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CITES Parties reject eSwatini request to trade in white rhino horn

Date

26 Aug 2019

Sections

Climate & Environment

(Geneva, Switzerland – 25 August, 2019) IFAW welcomes today’s decision by the 18th Conference of the Parties (CoP18) of the Convention on International Trade in Endangered Species of Wild Fauna and Flora (CITES) to reject calls to reopen the trade in rhino horn.

The proposal to reopen the legal international trade in rhino horn was put forward by eSwatini (formerly Swaziland). eSwatini can already trade limited amounts of live southern white rhinos and hunting trophies but wanted to change the rules that currently forbid the international commercial trade in rhino horns. This was rejected by governments at CITES.

“We welcome that governments at CITES have recognised now is not the time to contemplate the reversal of the strict prohibitions on international trade in rhino horn,” said Matt Collis, IFAW Director, International Policy, and head of IFAW’s delegation at CITES.

“Doing so would have undermined years of hard work in Asia to reduce demand for rhino products and enforce existing bans in countries there.”

Poached rhino horn mostly makes its way to the black market in Asia, Vietnam in particular.

CITES CoP18 began in Geneva, Switzerland on August 17th and runs until this Wednesday.

A report tabled at CoP18 on Conservation of and trade in African and Asian rhinoceroses reports an increase of more than 28% in population across all rhinoceros species, with only the Sumatran rhinoceros (Dicerorhinus sumatrensis) not showing any increase in numbers.

“IFAW welcomes the growth in rhino numbers in the last few years. This is the result of concerted efforts undertaken by many governments to tackle the horrific scale of rhino poaching that has engulfed African rhinos in the past decade, while retaining the crucial prohibition of trade in rhino horns. However, there is no room for complacency; rhino poaching and trafficking in rhino horns remain very high with at least three rhinos still poached every day in Africa,” said Collis.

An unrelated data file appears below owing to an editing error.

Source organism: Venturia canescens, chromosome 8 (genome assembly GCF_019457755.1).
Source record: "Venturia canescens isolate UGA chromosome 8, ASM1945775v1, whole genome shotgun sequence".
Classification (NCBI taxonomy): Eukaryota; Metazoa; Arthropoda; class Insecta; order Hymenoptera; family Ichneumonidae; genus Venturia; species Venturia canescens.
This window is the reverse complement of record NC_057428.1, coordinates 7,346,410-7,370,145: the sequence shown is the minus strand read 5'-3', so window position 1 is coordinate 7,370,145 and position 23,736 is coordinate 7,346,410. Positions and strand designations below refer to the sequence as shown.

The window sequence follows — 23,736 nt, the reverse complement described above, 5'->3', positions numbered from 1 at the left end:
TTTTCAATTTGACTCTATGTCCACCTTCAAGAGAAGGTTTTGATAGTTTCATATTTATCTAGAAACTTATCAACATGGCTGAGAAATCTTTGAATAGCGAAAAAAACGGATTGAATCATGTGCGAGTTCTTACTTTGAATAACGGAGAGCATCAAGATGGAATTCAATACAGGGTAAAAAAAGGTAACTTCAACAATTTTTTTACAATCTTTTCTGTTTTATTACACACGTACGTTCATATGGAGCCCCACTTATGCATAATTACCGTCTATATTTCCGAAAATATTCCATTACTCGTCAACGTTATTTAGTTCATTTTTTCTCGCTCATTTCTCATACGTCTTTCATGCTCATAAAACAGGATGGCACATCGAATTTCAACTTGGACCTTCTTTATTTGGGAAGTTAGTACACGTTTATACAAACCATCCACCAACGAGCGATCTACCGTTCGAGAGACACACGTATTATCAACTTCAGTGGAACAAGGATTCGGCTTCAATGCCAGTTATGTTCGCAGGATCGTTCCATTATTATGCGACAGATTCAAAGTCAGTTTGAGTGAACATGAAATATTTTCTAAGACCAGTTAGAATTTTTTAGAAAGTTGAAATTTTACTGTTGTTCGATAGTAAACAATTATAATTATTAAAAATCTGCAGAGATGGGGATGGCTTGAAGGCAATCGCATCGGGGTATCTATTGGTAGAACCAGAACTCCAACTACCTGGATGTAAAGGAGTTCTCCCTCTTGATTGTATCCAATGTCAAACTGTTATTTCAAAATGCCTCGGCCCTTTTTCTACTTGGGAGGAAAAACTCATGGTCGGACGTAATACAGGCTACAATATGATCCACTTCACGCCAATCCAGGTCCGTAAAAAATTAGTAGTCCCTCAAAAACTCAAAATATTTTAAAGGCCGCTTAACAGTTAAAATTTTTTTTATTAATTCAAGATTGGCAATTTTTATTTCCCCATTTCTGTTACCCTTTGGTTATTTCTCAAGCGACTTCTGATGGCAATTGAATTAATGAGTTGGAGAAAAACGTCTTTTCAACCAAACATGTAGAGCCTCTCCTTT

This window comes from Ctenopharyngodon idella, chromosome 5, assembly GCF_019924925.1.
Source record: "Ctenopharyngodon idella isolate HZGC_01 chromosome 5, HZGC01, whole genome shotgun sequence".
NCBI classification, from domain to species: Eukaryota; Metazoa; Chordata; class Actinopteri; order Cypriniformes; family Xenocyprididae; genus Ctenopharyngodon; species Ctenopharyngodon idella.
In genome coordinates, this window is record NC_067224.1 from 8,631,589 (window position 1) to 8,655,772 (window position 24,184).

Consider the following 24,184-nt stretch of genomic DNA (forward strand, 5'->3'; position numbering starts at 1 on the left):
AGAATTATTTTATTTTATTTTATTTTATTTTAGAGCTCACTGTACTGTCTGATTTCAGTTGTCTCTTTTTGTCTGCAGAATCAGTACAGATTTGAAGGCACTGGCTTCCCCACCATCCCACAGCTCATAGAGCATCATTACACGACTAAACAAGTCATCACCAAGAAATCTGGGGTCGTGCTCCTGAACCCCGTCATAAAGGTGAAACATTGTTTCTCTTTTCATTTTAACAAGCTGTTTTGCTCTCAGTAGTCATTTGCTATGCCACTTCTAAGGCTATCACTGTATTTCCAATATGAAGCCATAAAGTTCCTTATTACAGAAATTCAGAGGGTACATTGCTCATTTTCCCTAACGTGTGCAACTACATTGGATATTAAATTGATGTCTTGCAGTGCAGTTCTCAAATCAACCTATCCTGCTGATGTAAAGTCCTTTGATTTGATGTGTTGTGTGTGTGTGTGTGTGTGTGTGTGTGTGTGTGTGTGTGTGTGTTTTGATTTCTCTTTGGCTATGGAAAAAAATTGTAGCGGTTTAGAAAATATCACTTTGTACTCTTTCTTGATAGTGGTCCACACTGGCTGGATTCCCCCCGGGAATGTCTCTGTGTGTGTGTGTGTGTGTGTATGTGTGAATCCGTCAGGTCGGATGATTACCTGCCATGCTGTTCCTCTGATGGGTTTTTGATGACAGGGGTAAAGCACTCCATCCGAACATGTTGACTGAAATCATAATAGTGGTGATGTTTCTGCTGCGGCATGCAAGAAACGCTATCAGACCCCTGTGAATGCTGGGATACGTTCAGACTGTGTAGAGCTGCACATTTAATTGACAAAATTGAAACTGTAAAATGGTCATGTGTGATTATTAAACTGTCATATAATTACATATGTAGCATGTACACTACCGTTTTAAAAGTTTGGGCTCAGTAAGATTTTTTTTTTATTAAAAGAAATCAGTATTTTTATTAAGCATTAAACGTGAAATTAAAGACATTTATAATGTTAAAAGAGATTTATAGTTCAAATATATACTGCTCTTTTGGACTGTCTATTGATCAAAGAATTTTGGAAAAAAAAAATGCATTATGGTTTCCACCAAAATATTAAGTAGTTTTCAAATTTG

The proposal was submitted by eSwatini. It was rejected, after secret ballot, by 102 votes against, with 25 votes in support and seven abstentions.

IFAW works in more than 40 countries, to rescue and protect animals and their habitats, for a world where animals and people can thrive together. A team of IFAW experts are attending CITES CoP18 and are available for interview throughout.

Ends

For more information or to arrange interviews with IFAW experts please contact Clare Sterling on mobile +44 (0)7917 507717, email csterling@ifaw.org, or Christina Pretorius on mobile +41 779 114253 or +27 (0) 82 330 2558, email cpretorius@ifaw.org Skype interviews can be arranged on request.

CITES information and documents are available here: https://www.cites.org/eng/cop/index.php

IFAW is tweeting updates from the proceedings via various accounts including @Action4IFAW http://twitter.com/action4ifaw and @IFAWUK https://twitter.com/ifawuk

Images and footage are available for media use

About the International Fund for Animal Welfare (IFAW) - The International Fund for Animal Welfare is a global non-profit helping animals and people thrive together. We are experts and everyday people, working across seas, oceans and in more than 40 countries around the world. We rescue, rehabilitate and release animals, and we restore and protect their natural habitats. The problems we’re up against are urgent and complicated. To solve them, we match fresh thinking with bold action. We partner with local communities, governments, non-governmental organisations and businesses. Together, we pioneer new and innovative ways to help all species flourish. See how at ifaw.org

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